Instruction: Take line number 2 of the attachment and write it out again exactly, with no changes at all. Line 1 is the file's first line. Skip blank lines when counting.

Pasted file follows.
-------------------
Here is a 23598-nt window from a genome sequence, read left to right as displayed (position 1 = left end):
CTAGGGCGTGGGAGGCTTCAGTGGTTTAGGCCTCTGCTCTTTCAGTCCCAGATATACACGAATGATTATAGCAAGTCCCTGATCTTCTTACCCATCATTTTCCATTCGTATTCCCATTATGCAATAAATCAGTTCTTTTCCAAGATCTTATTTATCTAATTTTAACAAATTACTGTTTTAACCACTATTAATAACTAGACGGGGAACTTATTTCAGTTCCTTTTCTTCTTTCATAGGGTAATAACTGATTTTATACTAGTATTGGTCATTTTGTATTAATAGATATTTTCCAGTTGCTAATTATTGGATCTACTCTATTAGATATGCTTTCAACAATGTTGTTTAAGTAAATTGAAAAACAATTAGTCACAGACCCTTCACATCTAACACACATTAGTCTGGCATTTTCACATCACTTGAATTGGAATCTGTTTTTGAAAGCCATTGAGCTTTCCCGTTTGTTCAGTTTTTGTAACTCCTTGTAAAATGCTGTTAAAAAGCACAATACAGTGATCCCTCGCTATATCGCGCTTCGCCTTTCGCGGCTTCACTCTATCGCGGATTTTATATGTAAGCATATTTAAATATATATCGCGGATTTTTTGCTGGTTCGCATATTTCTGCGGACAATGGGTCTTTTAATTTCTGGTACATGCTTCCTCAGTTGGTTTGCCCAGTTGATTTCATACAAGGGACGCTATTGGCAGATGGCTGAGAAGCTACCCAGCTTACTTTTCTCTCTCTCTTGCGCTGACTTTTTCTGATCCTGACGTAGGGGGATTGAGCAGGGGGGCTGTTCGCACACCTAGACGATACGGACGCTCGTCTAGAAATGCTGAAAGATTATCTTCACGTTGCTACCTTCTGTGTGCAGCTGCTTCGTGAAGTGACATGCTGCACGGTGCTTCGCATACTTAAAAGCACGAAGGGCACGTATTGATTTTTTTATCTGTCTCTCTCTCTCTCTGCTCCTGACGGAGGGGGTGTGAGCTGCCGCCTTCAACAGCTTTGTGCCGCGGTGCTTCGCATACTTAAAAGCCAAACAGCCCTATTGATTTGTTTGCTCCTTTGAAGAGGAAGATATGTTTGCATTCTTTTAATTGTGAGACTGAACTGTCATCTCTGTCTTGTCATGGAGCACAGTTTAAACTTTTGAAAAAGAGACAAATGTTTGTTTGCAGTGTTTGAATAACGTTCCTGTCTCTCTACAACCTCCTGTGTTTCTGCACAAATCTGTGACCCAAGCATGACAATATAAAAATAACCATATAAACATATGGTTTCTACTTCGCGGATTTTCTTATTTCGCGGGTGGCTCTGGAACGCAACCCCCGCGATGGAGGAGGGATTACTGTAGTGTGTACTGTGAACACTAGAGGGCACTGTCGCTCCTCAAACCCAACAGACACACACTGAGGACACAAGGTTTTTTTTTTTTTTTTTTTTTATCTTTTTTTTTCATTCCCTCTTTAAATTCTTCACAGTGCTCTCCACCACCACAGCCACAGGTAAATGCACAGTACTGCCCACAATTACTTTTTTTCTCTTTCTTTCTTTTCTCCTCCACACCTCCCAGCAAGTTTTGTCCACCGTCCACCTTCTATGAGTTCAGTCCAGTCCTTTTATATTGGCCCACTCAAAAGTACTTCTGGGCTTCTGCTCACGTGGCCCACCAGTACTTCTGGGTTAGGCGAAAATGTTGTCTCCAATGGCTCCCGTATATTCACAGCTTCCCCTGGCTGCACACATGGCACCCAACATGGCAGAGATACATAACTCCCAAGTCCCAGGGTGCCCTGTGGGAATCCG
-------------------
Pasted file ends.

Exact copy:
CTAGGGCGTGGGAGGCTTCAGTGGTTTAGGCCTCTGCTCTTTCAGTCCCAGATATACACGAATGATTATAGCAAGTCCCTGATCTTCTTACCCATCATTTTCCATTCGTATTCCCATTATGCAATAAATCAGTTCTTTTCCAAGATCTTATTTATCTAATTTTAACAAATTACTGTTTTAACCACTATTAATAACTAGACGGGGAACTTATTTCAGTTCCTTTTCTTCTTTCATAGGGTAATAACTGATTTTATACTAGTATTGGTCATTTTGTATTAATAGATATTTTCCAGTTGCTAATTATTGGATCTACTCTATTAGATATGCTTTCAACAATGTTGTTTAAGTAAATTGAAAAACAATTAGTCACAGACCCTTCACATCTAACACACATTAGTCTGGCATTTTCACATCACTTGAATTGGAATCTGTTTTTGAAAGCCATTGAGCTTTCCCGTTTGTTCAGTTTTTGTAACTCCTTGTAAAATGCTGTTAAAAAGCACAATACAGTGATCCCTCGCTATATCGCGCTTCGCCTTTCGCGGCTTCACTCTATCGCGGATTTTATATGTAAGCATATTTAAATATATATCGCGGATTTTTTGCTGGTTCGCATATTTCTGCGGACAATGGGTCTTTTAATTTCTGGTACATGCTTCCTCAGTTGGTTTGCCCAGTTGATTTCATACAAGGGACGCTATTGGCAGATGGCTGAGAAGCTACCCAGCTTACTTTTCTCTCTCTCTTGCGCTGACTTTTTCTGATCCTGACGTAGGGGGATTGAGCAGGGGGGCTGTTCGCACACCTAGACGATACGGACGCTCGTCTAGAAATGCTGAAAGATTATCTTCACGTTGCTACCTTCTGTGTGCAGCTGCTTCGTGAAGTGACATGCTGCACGGTGCTTCGCATACTTAAAAGCACGAAGGGCACGTATTGATTTTTTTATCTGTCTCTCTCTCTCTCTGCTCCTGACGGAGGGGGTGTGAGCTGCCGCCTTCAACAGCTTTGTGCCGCGGTGCTTCGCATACTTAAAAGCCAAACAGCCCTATTGATTTGTTTGCTCCTTTGAAGAGGAAGATATGTTTGCATTCTTTTAATTGTGAGACTGAACTGTCATCTCTGTCTTGTCATGGAGCACAGTTTAAACTTTTGAAAAAGAGACAAATGTTTGTTTGCAGTGTTTGAATAACGTTCCTGTCTCTCTACAACCTCCTGTGTTTCTGCACAAATCTGTGACCCAAGCATGACAATATAAAAATAACCATATAAACATATGGTTTCTACTTCGCGGATTTTCTTATTTCGCGGGTGGCTCTGGAACGCAACCCCCGCGATGGAGGAGGGATTACTGTAGTGTGTACTGTGAACACTAGAGGGCACTGTCGCTCCTCAAACCCAACAGACACACACTGAGGACACAAGGTTTTTTTTTTTTTTTTTTTTTATCTTTTTTTTTCATTCCCTCTTTAAATTCTTCACAGTGCTCTCCACCACCACAGCCACAGGTAAATGCACAGTACTGCCCACAATTACTTTTTTTCTCTTTCTTTCTTTTCTCCTCCACACCTCCCAGCAAGTTTTGTCCACCGTCCACCTTCTATGAGTTCAGTCCAGTCCTTTTATATTGGCCCACTCAAAAGTACTTCTGGGCTTCTGCTCACGTGGCCCACCAGTACTTCTGGGTTAGGCGAAAATGTTGTCTCCAATGGCTCCCGTATATTCACAGCTTCCCCTGGCTGCACACATGGCACCCAACATGGCAGAGATACATAACTCCCAAGTCCCAGGGTGCCCTGTGGGAATCCG